Criterion D focuses on avoidance. Avoidance is one of the most common of Agoraphobia symptoms, because it is the most natural response to fear: to avoid the situation or to endure it with intense fear or anxiety.
The agoraphobic situations are actively avoided, require the presence of a companion, or are endured with intense fear or anxiety.
It is not always possible to avoid agoraphobic situations. At one point, people need to go to the grocery store or post office, take the car, bus or train or cross a bridge. The anxiety or fear agoraphobics feel is so intense that they experience physical symptoms like heart palpitations, sweating, nervousness, feeling on edge, and so on. If possible, the easiest is to avoid every agoraphobic situation possible or to take a friend or object with them to help them get through the feared situation. Both friend and object are a safety object: something that calms them down. By focusing on the friend or object they cannot focus too much on their own anxiety and physical symptoms.
It is also possible for agoraphobics to avoid certain locations during rush hour. If the reason is anxiety related, then it is safe to attribute this to Agoraphobia or perhaps social or specific phobia. If the reason to avoid certain locations during rush hours has nothing to do with fear, then it is most likely not phobia related.
Agoraphobia symptoms – criterion E
This criterion focuses on the amount of fear or anxiety: The fear or anxiety is out of proportion to the actual danger posed by the agoraphobic situations and to the sociocultural context.
Experiencing panic-like symptoms during a flight with heavy turbulence or while crossing an unstable rope bridge is common; the majority of people experiences panic-like feelings during these situations, because the situation is dangerous. Experiencing panic-like feelings while waiting in line (or queuing up) is not something the majority of people experiences and can thus be considered out of proportion to the actual danger posed by the agoraphobic situation.
In some cultures it is believed that certain locations or situations are cursed. For the people of these cultures, it is normal to experience more anxiety or fear in such situations compared to people of other cultures. In this case it is important to use people from the same culture as a reference point.
Agoraphobia symptoms – criterion F
The fear, anxiety or avoidance is persistent, typically lasting for six months or more. If, however, the fear, anxiety or avoidance is become significantly worse over the course of a few months or weeks, then please reach out to a professional and do not wait until the 6 months mark.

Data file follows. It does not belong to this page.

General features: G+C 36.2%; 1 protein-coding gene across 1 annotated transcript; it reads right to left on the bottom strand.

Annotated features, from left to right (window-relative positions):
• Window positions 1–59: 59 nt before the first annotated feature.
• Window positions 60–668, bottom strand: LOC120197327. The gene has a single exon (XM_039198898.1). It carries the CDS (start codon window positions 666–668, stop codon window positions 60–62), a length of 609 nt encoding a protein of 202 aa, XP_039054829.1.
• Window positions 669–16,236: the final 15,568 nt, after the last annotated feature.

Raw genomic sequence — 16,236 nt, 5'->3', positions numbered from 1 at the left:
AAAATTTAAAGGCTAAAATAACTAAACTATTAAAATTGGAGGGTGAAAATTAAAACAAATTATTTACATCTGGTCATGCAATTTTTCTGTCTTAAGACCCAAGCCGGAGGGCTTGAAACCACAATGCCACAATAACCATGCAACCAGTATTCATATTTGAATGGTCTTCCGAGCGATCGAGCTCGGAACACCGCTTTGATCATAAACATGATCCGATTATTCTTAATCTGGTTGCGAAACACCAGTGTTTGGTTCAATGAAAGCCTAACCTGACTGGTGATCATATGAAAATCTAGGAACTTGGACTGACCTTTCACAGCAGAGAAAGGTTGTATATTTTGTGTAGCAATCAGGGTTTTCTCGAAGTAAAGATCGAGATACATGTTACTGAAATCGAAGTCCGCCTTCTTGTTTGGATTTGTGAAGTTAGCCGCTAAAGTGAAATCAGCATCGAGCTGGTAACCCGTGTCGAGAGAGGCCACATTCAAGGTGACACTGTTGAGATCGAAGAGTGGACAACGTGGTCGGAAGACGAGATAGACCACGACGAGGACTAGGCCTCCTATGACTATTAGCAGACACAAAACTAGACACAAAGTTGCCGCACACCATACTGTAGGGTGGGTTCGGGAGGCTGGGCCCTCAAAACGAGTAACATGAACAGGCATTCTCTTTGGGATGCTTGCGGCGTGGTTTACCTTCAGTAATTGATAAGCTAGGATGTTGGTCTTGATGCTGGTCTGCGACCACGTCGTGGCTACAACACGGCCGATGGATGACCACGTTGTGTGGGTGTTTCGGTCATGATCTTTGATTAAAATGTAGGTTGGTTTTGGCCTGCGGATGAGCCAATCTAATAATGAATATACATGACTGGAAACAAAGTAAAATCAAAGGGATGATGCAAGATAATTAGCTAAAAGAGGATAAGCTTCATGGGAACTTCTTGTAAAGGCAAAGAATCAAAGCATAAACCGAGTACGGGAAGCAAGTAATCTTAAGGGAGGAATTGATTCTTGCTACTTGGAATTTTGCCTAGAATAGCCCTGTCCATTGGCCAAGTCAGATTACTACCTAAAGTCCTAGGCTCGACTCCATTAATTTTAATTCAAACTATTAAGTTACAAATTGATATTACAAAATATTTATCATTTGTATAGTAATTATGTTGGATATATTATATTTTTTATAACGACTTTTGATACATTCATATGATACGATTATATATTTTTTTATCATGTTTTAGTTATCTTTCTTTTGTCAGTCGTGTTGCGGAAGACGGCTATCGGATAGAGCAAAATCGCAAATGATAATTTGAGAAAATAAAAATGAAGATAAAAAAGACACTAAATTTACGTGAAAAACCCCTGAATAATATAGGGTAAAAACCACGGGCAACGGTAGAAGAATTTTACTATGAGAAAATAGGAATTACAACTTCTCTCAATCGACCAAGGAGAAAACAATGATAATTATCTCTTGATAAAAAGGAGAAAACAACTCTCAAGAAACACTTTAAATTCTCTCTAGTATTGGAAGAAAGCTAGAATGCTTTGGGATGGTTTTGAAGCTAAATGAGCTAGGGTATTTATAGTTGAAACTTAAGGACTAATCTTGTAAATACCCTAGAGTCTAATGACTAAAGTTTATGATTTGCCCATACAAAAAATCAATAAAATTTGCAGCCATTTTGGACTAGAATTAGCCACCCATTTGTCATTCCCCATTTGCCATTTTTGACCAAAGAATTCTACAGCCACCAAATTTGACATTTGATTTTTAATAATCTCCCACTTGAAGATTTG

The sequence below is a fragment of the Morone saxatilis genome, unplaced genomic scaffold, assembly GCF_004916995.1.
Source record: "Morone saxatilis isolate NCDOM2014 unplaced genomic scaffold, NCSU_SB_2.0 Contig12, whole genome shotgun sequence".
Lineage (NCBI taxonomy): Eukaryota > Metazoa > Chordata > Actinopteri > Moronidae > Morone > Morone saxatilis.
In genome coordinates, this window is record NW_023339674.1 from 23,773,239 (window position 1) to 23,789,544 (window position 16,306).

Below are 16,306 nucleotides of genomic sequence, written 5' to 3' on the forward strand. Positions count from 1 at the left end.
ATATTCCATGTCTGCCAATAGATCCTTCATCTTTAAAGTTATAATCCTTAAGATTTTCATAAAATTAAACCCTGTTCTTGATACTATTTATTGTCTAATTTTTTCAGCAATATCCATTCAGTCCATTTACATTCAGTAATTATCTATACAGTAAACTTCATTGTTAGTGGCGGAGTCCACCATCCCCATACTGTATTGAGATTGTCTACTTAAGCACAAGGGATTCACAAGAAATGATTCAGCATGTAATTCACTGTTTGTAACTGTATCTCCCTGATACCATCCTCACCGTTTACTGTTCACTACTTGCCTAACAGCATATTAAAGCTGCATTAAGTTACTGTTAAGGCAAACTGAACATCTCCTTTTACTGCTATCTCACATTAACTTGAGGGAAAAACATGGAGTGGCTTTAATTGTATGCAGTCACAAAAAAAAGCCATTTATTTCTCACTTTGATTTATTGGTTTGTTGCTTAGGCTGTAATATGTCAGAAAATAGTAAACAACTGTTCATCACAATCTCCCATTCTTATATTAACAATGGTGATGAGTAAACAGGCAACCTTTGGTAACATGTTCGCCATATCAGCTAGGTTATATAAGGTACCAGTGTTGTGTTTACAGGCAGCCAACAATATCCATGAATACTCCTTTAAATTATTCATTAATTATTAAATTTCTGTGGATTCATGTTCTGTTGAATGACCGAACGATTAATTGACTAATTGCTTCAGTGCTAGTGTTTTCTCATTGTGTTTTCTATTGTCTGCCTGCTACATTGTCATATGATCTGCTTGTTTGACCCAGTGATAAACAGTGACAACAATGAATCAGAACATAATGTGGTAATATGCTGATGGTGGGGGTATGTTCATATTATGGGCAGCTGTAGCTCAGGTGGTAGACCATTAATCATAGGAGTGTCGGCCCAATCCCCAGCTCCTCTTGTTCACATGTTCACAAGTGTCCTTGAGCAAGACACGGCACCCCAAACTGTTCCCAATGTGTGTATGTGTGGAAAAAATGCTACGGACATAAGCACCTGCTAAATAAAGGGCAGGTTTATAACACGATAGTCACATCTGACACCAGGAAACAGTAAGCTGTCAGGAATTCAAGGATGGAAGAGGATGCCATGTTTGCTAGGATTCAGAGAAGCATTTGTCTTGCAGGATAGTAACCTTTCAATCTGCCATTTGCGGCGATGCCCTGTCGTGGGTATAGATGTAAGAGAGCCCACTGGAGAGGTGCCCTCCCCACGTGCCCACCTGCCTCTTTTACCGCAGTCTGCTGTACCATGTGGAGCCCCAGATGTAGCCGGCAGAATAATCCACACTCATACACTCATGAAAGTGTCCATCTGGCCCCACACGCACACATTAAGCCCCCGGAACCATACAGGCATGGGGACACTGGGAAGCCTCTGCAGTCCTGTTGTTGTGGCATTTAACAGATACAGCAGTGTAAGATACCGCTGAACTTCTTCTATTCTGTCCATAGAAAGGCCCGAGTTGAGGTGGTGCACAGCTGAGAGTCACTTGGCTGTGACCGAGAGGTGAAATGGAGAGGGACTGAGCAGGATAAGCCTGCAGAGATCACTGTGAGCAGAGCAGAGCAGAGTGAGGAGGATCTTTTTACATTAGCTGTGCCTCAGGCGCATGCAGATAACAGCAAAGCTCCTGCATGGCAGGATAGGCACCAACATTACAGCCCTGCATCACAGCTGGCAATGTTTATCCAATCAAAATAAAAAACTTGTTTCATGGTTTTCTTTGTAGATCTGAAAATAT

Agoraphobia symptoms – criterion G
Criterion G focuses on the distress in different domains of functioning. The fear, anxiety, or avoidance causes clinically significant distress or impairment in social, occupational, or other important areas of functioning.
Fear or anxiety is only a problem if it impairs people on different domains of functioning. Fearing stores and crowds may not pose a problem if you live in an elderly place and never have to go to the grocery store anymore.
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Agoraphobia symptoms – criterion H
Criterion H focuses on medical conditions: If another medical condition such as inflammatory bowel disease or Parkinson’s disease is present, the fear, anxiety, or avoidance is clearly excessive.
Agoraphobia symptoms – criterion I
Criterion I focuses on the presence of other mental disorder that could explain the above mentioned symptoms in a better way: The fear, anxiety, or avoidance is not better explained by the symptoms of another mental disorder, for example, the symptoms are not confined to specific phobia, situational type; do not involve only social situations as in social anxiety disorder; and are not related exclusively to obsessions as in obsessive-compulsive disorder (OCD), perceived effects of flaws in physical appearance as in body dysmorphic disorder (BDD), reminders of traumatic events as in posttraumatic stress disorder (PTSD), or fear of separation as in separation anxiety disorder.
Note: Agoraphobia is diagnosed irrespective of the presence of panic disorder. If an individual’s presentation meets criteria for panic disorder and Agoraphobia, both diagnosis should be assigned.